TCM in dialogue with competitors over future direction
Tuesday 20th April, 2021 - 3:36pm
Gulf Western Oils Touring Car Masters management is in talks with competitors and the category’s owner about how it should look and feel going forward.
TCM, which began in 2007 as an evolution of Group N racing, has seen a steady flow of new cars into the series in recent years, raising the bar for design and performance.
With that, but not entirely because of it, there have been ructions behind the scenes about matters such as parity and the eligibility/suitability of certain vehicles.
TCM remains highly popular among fans, included being voted the most popular support category by Speedcafe.com readers last year.
However, some competitors have cited the above-mentioned concerns to Speedcafe.com as reasons for grid sizes in the high-teens becoming commonplace.
The current campaign is set to be the first under Australian Racing Group ownership, given only one round was completed in 2020.
Paul Taylor had already been installed as technical advisor in time for that round in Adelaide, before it was announced late last year that he would also become category manager, effective 2021.
Given he is new to the latter role, whereas predecessor Rowan Harman had been part of the category since the beginning, Taylor is seeking to understand what the key stakeholders want from TCM.
“The category has been enormously strong and successful as everybody understands,” he told Speedcafe.com.
“But, not unlike other categories, it’s got some issues that need to be sorted.
“Basically, I’m just working through a process to understand more about the category, what it is currently, and what it should be into the future, with the idea of putting a plan together to make sure it delivers what it should be into the future.”
TCM is arguably an outlier as far as Supercars’ regular or semi-regular support categories are concerned, in how wide the range of competing vehicles is.
For example, Super2 is a technical parity series just like the top tier, Carrera Cup is a one-make series, and GT World Challenge Australia functions to a global balance of performance regime.
TCM’s sporting regulations, on the other hand, list 17 eligible models of car for which years of manufacture collectively span the period 1963 to 1980.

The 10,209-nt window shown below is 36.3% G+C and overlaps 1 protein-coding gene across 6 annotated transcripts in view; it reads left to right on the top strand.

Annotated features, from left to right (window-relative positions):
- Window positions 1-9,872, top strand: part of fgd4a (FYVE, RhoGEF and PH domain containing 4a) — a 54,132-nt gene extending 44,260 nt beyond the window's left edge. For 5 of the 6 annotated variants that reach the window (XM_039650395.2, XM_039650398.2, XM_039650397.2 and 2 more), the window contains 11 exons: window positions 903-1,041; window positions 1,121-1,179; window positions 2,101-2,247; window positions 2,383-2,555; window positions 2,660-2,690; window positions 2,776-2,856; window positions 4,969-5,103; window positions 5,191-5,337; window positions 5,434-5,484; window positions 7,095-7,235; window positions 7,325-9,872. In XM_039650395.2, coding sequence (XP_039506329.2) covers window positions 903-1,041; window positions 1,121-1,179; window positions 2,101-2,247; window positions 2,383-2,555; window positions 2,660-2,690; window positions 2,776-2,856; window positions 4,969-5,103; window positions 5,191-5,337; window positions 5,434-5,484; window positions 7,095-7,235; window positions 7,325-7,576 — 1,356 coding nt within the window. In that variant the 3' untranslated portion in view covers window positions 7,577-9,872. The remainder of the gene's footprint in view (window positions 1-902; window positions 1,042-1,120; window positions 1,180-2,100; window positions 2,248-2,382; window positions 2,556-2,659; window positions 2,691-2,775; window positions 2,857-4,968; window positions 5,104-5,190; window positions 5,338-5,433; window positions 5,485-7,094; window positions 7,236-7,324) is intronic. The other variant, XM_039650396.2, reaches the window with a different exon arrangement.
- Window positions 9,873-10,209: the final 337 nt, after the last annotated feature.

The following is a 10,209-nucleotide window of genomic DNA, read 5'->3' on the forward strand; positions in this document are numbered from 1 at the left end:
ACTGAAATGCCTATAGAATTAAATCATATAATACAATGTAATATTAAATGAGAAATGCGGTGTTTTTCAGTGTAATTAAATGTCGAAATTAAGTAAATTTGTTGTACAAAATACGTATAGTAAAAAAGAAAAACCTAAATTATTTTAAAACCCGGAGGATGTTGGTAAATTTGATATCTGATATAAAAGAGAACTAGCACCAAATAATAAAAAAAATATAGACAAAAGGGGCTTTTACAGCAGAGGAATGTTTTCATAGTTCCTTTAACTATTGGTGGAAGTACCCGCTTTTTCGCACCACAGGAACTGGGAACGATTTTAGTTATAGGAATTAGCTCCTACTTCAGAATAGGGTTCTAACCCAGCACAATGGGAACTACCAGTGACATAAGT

They include Toranas, Falcons of various vintages, Commodores, Camaros, Mustangs, and Pacers, making for great mechanical and aerodynamic variety.
While the category operates to a Weights and RPM Register, which prescribes limits on those quantities for each car in a particular event, equalising performance is a difficult, if not impossible task.
Furthermore, there is also the very question of just how far the category should pursue equalisation, if at all, given the appeal of watching cars which are at least somewhat period correct.
Asked about whether or not TCM should be based on the idea of (technical) parity, Taylor responded, “That’s a very good question, which I don’t have the answer for yet.”
It is something, however, which he is seeking input on from competitors.
“It is what it is,” he added.
“It’s evolved to where it’s been enormously successful. Tony Hunter [founder and former owner] and Rowan Harman have done a fantastic job in the past of getting the category to where it is.
“I probably approach things a bit differently. I like to understand; I like to have a definition of what it is we’ve got, what it’s supposed to be; and I’m working on putting that together. I’m not even close to having that finalised.
“I’ve had meetings with all the car owners at each of the rounds so far this year, and we’ll continue to do that, to talk to them about where the category is, because ultimately, they’re the ones that have invested.
“We need to understand where they’re at, and then it’s like a lot of things; you’ve asked 20 competitors the same question, you’ll end up with 20 different answers.
“Someone like me needs to facilitate that, work out what I think the answer to that question is, and then put it back to the competitors and the owners, ARG and the category. They need to be comfortable with where we’re going.
“Then my plan is to come up with a definition of the category that does detail what it is.
“That makes it much easier in the future when you have a question come up as to ‘What should we do here? or ‘What should we do there?’
“It’s quite simple; you go back to the definition of the category and say, ‘Well, yes, that request is in line with the definition of the category; tick the box,’ ‘No, it’s not,’ [or] ‘Maybe we need to look at it further.’
“So, it’s very much trying to get answers to those questions, so it is clearly understood by everybody what the category is and what we would like it to be.”